Bowel Cancer – Age is not a factor

Every year 2,500 younger people are diagnosed with bowel cancer in the UK and this number is slowly increasing as more young people are engaging in lifestyle habits that increase their risk.  Bowel Cancer IOM has produced a postcard sized guide to symptoms featuring Jamie Carr. The following is Jamie’s story as told by his family.

The day that changed our lives forever… 4 May 2016 –  Jamie, just 35 years old, was diagnosed with Stage IV Bowel Cancer. A 25cm tumour had been found in his colon and it had already spread to his liver and lungs. It was inoperable, and the prognosis was poor. The options were brutal, with chemo it could buy him up to 2 years and without it 6 months. Jamie was terminally ill …..

Jamie had always been a very competitive, active, healthy and sporty lad. He had a wide circle of friends, a winning smile and a twinkle in his blue eyes. He led a busy life with two children aged 4 and 5 who he doted on – he would always say that they were his greatest achievement in life. His children adored him. When Jamie left school, he went to work at Lloyd’s Bank, working his way up through the ranks to Senior Relationship Manager, a job he really enjoyed. Jamie played football regularly for Douglas Royals where he was one of their top scorers and had taken up body building. He would go to the gym up to 5 times a week, sometimes more, and followed a strict diet which included lots of protein and vegetables. Jamie was in peak physical condition.

So, how did this happen? On reflection Jamie recalled passing small amounts of blood is his stools which would last a day or so. He ignored this, and it had stopped, and he thought it was probably a pile (haemorrhoids) or diet related. This was about 6 months before diagnosis. Jamie had said he was very tired and used to go to bed early when the children went to bed. He said he was eating loads as part of his body building regime and never put any weight on. He put this down to his busy lifestyle.

Jamie started to get stomach ache/cramping after eating, sometimes followed by a bowel movement. These would sometimes be loose and sometimes solid. He said it would be worse after a cheat day when he would have a break from his strict food intake, indulging himself in pizza, chocolate and fizzy drinks. The stomach ache began to increase until it was there all the time. His work colleagues became concerned and sent him to Noble’s hospital to get checked out.

Jamie went straight in to see his mum who worked in Noble’s. She instinctively knew something wasn’t right – he looked pale and was in pain. Jamie was never one to moan about aches or pains. She took Jamie to A&E thinking it could be something like irritable bowel syndrome or something similar. Jamie had routine bloods, x-ray etc and was made comfortable. Alarm bells went off in my head when his bloods came back well out of normal ranges. Jamie was admitted immediately for further investigation; CT scans and colonoscopy were carried out over the next couple of days. It was then that we first heard the results of what they had found. We, and the doctors, could not believe it. Jamie looked the picture of health and his body was in prime physical condition through exercise and clean eating.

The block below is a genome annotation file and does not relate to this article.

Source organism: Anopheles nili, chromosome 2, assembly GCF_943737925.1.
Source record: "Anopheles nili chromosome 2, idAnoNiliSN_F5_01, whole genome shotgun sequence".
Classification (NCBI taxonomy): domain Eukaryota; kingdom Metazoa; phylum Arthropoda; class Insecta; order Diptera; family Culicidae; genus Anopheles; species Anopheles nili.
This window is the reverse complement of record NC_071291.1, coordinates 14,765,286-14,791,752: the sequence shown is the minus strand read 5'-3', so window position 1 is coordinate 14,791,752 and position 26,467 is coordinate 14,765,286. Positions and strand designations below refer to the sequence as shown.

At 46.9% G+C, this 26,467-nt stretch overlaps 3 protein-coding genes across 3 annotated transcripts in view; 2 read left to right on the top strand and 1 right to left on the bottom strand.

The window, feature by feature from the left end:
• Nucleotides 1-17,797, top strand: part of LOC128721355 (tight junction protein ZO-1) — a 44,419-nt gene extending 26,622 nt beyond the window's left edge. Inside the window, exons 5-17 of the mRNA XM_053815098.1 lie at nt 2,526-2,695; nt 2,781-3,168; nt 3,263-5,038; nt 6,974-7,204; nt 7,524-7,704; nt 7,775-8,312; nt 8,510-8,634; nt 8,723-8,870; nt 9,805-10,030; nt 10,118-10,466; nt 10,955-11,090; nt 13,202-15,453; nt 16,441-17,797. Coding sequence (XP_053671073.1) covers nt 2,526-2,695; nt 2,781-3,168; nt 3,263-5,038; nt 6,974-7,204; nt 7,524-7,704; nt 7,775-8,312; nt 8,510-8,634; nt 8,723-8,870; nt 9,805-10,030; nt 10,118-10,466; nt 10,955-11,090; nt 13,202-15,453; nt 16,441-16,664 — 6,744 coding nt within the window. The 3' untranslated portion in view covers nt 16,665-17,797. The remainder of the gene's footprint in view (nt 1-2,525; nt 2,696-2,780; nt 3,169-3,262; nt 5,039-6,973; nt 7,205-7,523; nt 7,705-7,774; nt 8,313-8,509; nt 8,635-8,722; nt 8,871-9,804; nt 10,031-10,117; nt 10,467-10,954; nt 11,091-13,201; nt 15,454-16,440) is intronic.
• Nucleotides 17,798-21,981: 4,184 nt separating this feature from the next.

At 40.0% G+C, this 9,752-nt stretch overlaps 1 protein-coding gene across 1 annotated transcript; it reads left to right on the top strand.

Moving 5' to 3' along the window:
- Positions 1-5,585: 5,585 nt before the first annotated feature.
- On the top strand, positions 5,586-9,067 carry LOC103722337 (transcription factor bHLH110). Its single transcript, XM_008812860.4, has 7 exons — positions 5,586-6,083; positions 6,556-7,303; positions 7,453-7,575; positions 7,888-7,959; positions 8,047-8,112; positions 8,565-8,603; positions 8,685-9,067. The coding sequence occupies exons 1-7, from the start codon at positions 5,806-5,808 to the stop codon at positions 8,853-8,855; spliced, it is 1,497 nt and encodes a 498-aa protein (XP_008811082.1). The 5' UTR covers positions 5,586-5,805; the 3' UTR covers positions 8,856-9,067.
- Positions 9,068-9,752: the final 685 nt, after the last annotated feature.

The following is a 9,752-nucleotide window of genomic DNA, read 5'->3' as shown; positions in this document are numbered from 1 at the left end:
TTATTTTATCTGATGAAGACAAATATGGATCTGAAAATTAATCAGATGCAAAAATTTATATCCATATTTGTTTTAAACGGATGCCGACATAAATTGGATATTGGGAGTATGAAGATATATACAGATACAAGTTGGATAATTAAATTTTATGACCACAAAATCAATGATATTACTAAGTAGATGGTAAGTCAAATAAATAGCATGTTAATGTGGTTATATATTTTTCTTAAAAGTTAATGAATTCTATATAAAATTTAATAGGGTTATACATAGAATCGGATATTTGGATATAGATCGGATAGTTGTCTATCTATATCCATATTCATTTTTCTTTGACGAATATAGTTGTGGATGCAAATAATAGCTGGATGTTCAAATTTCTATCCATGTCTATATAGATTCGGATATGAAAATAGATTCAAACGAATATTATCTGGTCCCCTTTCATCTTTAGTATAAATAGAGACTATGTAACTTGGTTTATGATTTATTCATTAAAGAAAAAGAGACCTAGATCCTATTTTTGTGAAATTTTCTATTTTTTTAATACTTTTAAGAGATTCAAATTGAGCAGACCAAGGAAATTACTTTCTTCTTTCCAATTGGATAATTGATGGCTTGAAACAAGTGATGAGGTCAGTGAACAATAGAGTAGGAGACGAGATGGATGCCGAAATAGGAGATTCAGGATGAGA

What next? Palliative chemo was offered on Island, but as Jamie had private medical care he chose to go private with a Professor in Harley Street. The chemo was going to be a lot stronger, opening up more options to make it possible for the main tumour in the bowel to be operated on and removed once it had shrunk. Jamie was a fighter and wanted to fight the cancer as he had plenty to live for. Over the next 7 months Jamie had 12 rounds of harsh chemo and numerous admissions to hospital for pain relief, vomiting, abdominal pain, bleeding, DVT’s, bowel obstructions, stents inserted, bowel perforation/abscess. He became weak and lost a lot of weight. Jamie passed away peacefully surrounded by his family at Hospice Isle of Man. We laid Jamie to rest on 15 December 2016, what would have been his 36th birthday.

The impact this has had on not just Jamie’s immediate family, but also his close friends and work colleagues, has been immeasurable and continues. Jamie’s friends felt the need to do something in his memory and to help raise awareness about bowel cancer, so they organized the “Remember Jay Fun Day” in June 2017. There were inflatables, stalls, a raffle, fancy dress, a 5 aside football competition, and much more. It was a huge success raising over £5,000 so they  decided to hold the event again in 2018 and managed to raise even more.

Without a doubt the message we would give out as a family is “listen to your body” and seek medical help as soon as possible if you have any of the symptoms Jamie described as it could save your life.

Bowel Cancer IOM is very grateful to Jamie’s family for sharing his story and supporting the charity’s work.

  • A postcard reference guide was delivered to every household in the Island during April 2018.  More copies can be obtained by emailing bowelcanceriom@manx.net
  • Knowing the symptoms of bowel cancer could save your life.